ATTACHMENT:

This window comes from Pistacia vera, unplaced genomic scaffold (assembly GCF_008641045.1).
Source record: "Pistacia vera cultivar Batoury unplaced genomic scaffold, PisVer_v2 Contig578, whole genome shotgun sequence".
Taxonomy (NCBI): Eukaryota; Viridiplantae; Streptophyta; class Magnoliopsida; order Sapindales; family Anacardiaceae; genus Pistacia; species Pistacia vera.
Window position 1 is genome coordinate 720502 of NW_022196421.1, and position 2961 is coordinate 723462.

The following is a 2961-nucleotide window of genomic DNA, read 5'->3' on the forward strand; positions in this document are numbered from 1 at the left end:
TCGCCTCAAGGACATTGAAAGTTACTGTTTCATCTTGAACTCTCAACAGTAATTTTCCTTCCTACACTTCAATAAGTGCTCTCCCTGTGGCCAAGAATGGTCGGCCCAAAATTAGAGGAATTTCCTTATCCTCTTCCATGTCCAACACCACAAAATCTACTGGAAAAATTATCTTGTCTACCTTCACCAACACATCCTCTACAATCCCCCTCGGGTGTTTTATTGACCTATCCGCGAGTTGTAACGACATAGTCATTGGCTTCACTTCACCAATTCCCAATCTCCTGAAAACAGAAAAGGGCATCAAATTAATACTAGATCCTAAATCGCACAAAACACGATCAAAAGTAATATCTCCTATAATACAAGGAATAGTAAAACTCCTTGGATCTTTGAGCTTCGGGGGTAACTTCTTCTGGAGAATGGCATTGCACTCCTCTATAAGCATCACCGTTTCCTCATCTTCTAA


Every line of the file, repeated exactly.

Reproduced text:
This window comes from Pistacia vera, unplaced genomic scaffold (assembly GCF_008641045.1).
Source record: "Pistacia vera cultivar Batoury unplaced genomic scaffold, PisVer_v2 Contig578, whole genome shotgun sequence".
Taxonomy (NCBI): Eukaryota; Viridiplantae; Streptophyta; class Magnoliopsida; order Sapindales; family Anacardiaceae; genus Pistacia; species Pistacia vera.
Window position 1 is genome coordinate 720502 of NW_022196421.1, and position 2961 is coordinate 723462.

The following is a 2961-nucleotide window of genomic DNA, read 5'->3' on the forward strand; positions in this document are numbered from 1 at the left end:
TCGCCTCAAGGACATTGAAAGTTACTGTTTCATCTTGAACTCTCAACAGTAATTTTCCTTCCTACACTTCAATAAGTGCTCTCCCTGTGGCCAAGAATGGTCGGCCCAAAATTAGAGGAATTTCCTTATCCTCTTCCATGTCCAACACCACAAAATCTACTGGAAAAATTATCTTGTCTACCTTCACCAACACATCCTCTACAATCCCCCTCGGGTGTTTTATTGACCTATCCGCGAGTTGTAACGACATAGTCATTGGCTTCACTTCACCAATTCCCAATCTCCTGAAAACAGAAAAGGGCATCAAATTAATACTAGATCCTAAATCGCACAAAACACGATCAAAAGTAATATCTCCTATAATACAAGGAATAGTAAAACTCCTTGGATCTTTGAGCTTCGGGGGTAACTTCTTCTGGAGAATGGCATTGCACTCCTCTATAAGCATCACCGTTTCCTCATCTTCTAA